If You Have an ABLE Account or Special Needs Trust Do You Need the Other?

ABLE Accounts and Special Needs Trusts serve different purposes but can be used together to give the beneficiary the most freedom and independence possible. An ABLE Account is a tool that was created by federal law (the same part of the tax code where we find 529 Education plans) to help people with disabilities save some money and be as independent as possible. An ABLE account is established through a state-run program. Each individual may have only ONE ABLE account and is permitted to add no more than $15,000 per year to the account. The individual may accumulate a total of $100,000 in the account at one time and when the individual dies, any funds remaining in the ABLE account return to the state and are not distributed through the individual’s estate plan. An ABLE Account is not the place to hold large sums of money for the individual.

Comparison chart - ABLE Account vs. Special Needs Trust

Comparison chart – ABLE Account vs. Special Needs Trust

Special Needs Trusts (SNTs) have no limit on the amount they can receive in a year or in the total amount that can be accumulated. A third-party SNT can also have a designated remainder beneficiary so when the primary beneficiary dies, the remaining funds can be distributed the way the Grantor wants and not to the state. An SNT is a great place to hold larger sums of money and collect larger sums from an inheritance or other source.

ABLE accounts allow the individual to use the funds for anything Medicaid and Social Security do not pay for and the individual can access the funds without permission from a trustee or other fiduciary through electronic banking. SNT’s also allow the funds to be used for anything Medicaid and Social Security do not pay for, but the beneficiary must request funds from the Trustee who will ultimately decide whether to make the requested distribution. This gives the Trustee control over the funds in the SNT and the beneficiary has no authority to direct the distributions.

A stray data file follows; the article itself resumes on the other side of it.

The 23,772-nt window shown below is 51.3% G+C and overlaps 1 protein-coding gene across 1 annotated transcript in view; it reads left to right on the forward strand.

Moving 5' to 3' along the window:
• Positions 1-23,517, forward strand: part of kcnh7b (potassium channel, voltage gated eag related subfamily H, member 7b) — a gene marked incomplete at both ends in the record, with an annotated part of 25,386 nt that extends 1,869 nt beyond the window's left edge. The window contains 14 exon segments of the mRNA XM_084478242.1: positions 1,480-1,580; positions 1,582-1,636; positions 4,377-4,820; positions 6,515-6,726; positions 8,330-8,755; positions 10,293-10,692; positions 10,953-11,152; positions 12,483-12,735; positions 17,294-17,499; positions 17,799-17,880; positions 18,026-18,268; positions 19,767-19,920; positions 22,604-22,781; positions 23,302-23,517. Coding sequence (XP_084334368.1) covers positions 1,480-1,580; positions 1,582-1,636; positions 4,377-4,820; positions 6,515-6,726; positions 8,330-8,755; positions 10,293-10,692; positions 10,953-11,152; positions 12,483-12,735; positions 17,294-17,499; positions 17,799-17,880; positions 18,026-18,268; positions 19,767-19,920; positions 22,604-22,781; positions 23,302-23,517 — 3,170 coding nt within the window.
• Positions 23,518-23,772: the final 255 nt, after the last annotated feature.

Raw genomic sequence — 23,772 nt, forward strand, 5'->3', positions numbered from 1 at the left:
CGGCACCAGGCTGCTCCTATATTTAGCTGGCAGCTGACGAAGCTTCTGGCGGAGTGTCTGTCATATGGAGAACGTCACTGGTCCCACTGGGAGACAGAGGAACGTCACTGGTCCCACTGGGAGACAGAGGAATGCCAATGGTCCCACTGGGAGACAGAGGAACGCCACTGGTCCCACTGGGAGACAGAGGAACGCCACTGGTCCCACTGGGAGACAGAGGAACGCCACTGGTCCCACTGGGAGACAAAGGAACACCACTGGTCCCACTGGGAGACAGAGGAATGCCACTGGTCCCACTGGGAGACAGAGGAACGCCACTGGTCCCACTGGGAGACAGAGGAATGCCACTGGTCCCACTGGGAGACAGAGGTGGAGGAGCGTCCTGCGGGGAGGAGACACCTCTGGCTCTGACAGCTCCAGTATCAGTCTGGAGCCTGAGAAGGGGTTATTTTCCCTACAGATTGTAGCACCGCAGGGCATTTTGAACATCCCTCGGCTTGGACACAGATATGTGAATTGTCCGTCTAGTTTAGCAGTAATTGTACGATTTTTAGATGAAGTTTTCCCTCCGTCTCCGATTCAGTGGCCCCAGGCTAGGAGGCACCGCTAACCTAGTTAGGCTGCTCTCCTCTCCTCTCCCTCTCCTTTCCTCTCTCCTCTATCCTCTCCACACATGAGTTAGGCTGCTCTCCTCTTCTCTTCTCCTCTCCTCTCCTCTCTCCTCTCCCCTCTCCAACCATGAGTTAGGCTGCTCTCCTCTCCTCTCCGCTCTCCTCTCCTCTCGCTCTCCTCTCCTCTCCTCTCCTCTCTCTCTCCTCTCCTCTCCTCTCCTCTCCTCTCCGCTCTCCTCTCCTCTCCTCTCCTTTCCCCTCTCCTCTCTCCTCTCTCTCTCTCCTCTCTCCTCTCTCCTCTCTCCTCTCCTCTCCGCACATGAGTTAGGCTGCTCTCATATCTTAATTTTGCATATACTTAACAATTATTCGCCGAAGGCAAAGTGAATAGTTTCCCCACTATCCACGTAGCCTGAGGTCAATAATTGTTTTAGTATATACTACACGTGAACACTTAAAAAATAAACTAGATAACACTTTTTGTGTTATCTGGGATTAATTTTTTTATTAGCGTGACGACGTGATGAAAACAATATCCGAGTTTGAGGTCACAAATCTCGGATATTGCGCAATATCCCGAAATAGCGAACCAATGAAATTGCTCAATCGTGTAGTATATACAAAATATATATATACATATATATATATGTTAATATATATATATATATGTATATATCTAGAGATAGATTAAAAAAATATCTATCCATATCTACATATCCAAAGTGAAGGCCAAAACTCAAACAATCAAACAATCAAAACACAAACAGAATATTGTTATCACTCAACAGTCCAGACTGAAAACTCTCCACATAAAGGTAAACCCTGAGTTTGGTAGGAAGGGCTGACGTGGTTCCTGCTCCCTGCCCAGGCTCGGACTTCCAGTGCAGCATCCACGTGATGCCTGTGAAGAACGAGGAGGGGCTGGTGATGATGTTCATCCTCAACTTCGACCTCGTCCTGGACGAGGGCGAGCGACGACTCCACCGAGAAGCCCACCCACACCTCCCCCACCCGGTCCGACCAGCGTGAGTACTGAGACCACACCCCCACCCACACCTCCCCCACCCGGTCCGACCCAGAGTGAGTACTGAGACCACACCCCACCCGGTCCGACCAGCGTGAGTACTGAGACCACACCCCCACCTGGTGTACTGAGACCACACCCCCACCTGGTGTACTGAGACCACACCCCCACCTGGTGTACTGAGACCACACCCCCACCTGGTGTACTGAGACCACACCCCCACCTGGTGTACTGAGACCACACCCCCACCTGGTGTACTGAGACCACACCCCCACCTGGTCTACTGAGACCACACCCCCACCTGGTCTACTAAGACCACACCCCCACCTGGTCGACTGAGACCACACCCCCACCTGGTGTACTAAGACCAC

With many clients, I like to use these two tools together.  We establish an ABLE account and a third-party SNT for the beneficiary.  That way, the beneficiary has funds in the ABLE account that they can use and contribute to as they wish, but they can’t inadvertently (or intentionally) spend large sums of money.  The SNT is then the place to hold inheritance or other larger sums for the beneficiaries needs as they arise. The Trustee of the SNT can also distribute money to the ABLE account if needed. In fact, we often use these tools together to address a beneficiary’s housing. Under the Social Security Administration’s rules, SNT funds cannot be used to supplement a beneficiary’s housing costs if not on SSI (Social Security Income), but funds from an ABLE account can be used for that purpose. We can transfer funds from an SNT to an ABLE account and the beneficiary can then use the funds from the ABLE account to supplement their housing costs without penalty.

ABLE accounts and SNT’s are just few of the tools we have in our toolbox to help people with disabilities and their families ensure that individuals have the best life possible. Like many things, there is no one single solution that works for everyone. Sometimes it makes the most sense to use more than one tool to solve the problem, and we are happy to help you find the tool or tools that work best for your situation.